Netatmo Welcome review: The smart camera that knows who’s home
Like it or not, the Internet of Things is here. Manufacturers are making it easier than ever to sync up household items with the internet, and, with the release of Apple’s HomeKit, the connected home is closer than ever. In addition to intelligent thermostats, radiators and music-playing light bulbs, the Internet of Things has instigated the rise of smart home security cameras.
Effectively CCTV cameras with web access, these devices broadcast video over the internet, making it easy to snoop remotely on your home using an app or a web browser. Now, with Google entering the market – and others, such as the Netgear Arlo, also chipping in – the popularity of smart cameras is about to explode.
It’s at this juncture that the Netatmo Welcome joins the frame. The company’s existing products are aimed at the connected home and include a weather station, a thermostat and the UV-tracking June wearable, so the Welcome fits in perfectly.
Most domestic security cameras provide CCTV-style monitoring and motion-triggered clip recording, but the Welcome goes one better, adding facial recognition to the mix. The result? The Welcome can keep track of anyone entering your home – and even record footage when it sees certain people. Need to know when your kids are back from school or when your partner comes home? The Netatmo Welcome promises to keep you updated.
But is the Welcome a gimmick – or a useful tool for everyday life?
Netatmo takes an interesting approach with the Welcome, and that extends to the product’s hardware as well as its software. Unlike the battery-powered cameras of Netgear’s Arlo, the Netatmo relies on mains power. That comes with its own pros and cons.
Although it can record video continuously, which the Arlo can’t, the Welcome’s placement is dictated by power points, so it’s more difficult to use outside or tucked in unobtrusive corners. It’s lucky, then, that the Netatmo looks great; you’ll be more than happy to have it on show.
Rather than the plastic finishes of its competitors, the Netatmo is predominantly constructed from sleek, gold-anodised aluminium, harking back to the original iPad Mini. The Welcome looks equally at home on worktops, mantlepieces and window sills.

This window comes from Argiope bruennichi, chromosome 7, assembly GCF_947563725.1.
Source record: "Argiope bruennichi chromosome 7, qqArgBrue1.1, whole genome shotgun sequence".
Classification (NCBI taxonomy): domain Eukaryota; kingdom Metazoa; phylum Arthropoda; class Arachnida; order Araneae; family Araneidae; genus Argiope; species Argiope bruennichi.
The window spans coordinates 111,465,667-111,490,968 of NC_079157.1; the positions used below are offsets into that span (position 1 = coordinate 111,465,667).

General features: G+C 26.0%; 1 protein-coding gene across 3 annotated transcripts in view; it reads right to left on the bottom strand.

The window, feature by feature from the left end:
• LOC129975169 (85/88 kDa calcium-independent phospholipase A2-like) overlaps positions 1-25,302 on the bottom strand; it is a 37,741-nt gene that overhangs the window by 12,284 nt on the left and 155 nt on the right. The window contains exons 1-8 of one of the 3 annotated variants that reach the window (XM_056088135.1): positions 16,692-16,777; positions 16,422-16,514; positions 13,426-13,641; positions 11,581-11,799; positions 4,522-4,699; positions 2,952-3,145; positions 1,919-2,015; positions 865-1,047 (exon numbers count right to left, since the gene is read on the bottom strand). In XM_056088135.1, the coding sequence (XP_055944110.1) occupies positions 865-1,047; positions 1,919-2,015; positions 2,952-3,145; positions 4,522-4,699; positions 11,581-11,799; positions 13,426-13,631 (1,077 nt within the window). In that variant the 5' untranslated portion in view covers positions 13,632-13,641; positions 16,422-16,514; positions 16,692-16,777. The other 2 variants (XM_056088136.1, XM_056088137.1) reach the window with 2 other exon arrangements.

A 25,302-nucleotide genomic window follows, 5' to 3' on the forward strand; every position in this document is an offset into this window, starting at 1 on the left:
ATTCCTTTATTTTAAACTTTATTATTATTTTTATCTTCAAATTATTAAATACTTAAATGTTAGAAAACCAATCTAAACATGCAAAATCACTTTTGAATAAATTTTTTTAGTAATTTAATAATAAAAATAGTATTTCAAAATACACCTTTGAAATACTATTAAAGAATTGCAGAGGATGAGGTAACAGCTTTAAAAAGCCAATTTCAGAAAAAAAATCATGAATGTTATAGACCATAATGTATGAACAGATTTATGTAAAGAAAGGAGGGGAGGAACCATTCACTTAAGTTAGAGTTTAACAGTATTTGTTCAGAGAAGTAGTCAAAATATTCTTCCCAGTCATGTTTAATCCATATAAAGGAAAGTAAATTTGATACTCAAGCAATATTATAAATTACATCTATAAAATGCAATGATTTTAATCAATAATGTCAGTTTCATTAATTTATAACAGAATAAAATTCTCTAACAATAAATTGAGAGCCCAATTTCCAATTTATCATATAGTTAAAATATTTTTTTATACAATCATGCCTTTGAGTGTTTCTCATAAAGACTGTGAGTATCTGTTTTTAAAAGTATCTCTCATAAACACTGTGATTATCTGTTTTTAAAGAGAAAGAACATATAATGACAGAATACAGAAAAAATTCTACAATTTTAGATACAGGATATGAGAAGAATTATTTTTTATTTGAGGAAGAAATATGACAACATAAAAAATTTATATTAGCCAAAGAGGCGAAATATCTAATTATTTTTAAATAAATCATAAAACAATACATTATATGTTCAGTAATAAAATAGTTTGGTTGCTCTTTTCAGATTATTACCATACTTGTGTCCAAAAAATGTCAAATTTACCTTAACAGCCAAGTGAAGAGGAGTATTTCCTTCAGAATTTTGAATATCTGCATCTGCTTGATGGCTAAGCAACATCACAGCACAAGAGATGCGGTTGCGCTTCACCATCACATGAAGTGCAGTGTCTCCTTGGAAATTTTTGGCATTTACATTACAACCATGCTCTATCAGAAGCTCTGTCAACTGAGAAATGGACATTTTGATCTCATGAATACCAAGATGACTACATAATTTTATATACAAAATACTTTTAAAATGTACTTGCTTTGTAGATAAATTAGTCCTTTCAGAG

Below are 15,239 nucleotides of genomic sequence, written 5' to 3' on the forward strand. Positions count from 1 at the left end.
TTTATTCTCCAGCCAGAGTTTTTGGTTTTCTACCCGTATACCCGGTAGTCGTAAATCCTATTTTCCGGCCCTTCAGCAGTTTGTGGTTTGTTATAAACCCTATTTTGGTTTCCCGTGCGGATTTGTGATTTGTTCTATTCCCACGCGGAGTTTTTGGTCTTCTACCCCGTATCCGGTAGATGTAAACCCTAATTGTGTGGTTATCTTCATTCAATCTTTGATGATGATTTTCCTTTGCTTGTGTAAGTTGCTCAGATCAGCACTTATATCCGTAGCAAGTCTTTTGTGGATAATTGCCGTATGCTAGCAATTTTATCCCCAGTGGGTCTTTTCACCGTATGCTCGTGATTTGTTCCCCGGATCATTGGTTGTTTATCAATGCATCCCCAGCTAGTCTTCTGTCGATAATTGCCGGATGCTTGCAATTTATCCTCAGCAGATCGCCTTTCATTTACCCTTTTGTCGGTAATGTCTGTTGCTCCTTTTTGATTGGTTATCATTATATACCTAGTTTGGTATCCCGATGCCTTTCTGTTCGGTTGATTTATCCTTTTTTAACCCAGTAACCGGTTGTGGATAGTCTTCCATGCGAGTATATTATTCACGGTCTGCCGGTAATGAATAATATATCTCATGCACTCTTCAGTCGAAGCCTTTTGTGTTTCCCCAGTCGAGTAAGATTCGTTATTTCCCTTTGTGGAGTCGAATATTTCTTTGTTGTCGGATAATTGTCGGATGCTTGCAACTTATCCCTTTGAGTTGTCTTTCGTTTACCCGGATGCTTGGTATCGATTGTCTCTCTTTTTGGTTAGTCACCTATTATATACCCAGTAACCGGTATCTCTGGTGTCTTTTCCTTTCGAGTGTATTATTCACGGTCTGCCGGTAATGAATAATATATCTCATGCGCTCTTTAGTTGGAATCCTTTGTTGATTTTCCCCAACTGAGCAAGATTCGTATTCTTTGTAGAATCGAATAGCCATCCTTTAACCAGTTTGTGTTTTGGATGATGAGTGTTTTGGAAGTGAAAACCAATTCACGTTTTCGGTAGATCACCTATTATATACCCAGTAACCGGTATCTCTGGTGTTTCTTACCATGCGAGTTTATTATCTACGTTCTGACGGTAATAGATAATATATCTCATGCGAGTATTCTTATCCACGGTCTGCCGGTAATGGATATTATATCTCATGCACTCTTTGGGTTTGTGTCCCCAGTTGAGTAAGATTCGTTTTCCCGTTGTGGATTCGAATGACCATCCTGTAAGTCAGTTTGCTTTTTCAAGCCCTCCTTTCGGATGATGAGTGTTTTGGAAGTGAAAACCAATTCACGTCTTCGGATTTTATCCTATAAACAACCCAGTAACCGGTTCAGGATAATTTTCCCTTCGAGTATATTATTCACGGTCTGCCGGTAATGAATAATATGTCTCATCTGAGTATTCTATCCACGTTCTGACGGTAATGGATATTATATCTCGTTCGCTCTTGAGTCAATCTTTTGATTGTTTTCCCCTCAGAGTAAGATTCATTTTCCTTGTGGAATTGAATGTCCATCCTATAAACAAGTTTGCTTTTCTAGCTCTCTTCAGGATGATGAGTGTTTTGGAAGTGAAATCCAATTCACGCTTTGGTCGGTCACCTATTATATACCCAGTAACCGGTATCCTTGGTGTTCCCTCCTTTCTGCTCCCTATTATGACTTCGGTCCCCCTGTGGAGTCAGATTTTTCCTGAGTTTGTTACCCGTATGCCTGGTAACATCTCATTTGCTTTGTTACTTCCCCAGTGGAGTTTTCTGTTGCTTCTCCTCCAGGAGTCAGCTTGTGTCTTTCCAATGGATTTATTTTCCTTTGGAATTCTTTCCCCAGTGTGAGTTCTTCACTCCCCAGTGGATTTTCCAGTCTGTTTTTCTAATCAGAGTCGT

Inside, the Netatmo Welcome uses a similar method of capture to most IP cameras. It employs a CMOS sensor capable of recording 1080p video in H.264 format, and its lens has a 130-degree field of view, which is good enough to cover a room or a hallway.
Setting up the Welcome is simple, but it would be easier still with more thorough instructions. Users can use the supplied USB cable to connect the Welcome to a laptop and use the software to join it to a wireless network, then switch over to mains power once the process is complete. The camera won’t broadcast any images unless connected to the mains, but Netatmo doesn’t make this as clear as it should.
Alternatively, you can use the Welcome’s free mobile app. After connecting the camera to the mains and firing up the app on an Android or iOS device, flipping the camera on its head engages “pairing mode” for easy connection. Finally, if you prefer to use an Ethernet connection, the Netatmo comes with a port at the rear.
The Welcome’s 1080p videos are crisp, and in poor light it switches to infrared LED mode. Footage captured in the dark is particularly impressive – especially since the camera uses only a single infrared LED to provide night vision. It’s only in direct sunlight that the Welcome struggles.
The Netatmo can suffer from overexposure, which causes problems with facial recognition. This is most common in brightly lit hallways and kitchens, which, problematically, are precisely the places you’d want to put the camera. The camera records audio, and sound is crisp enough to follow conversations.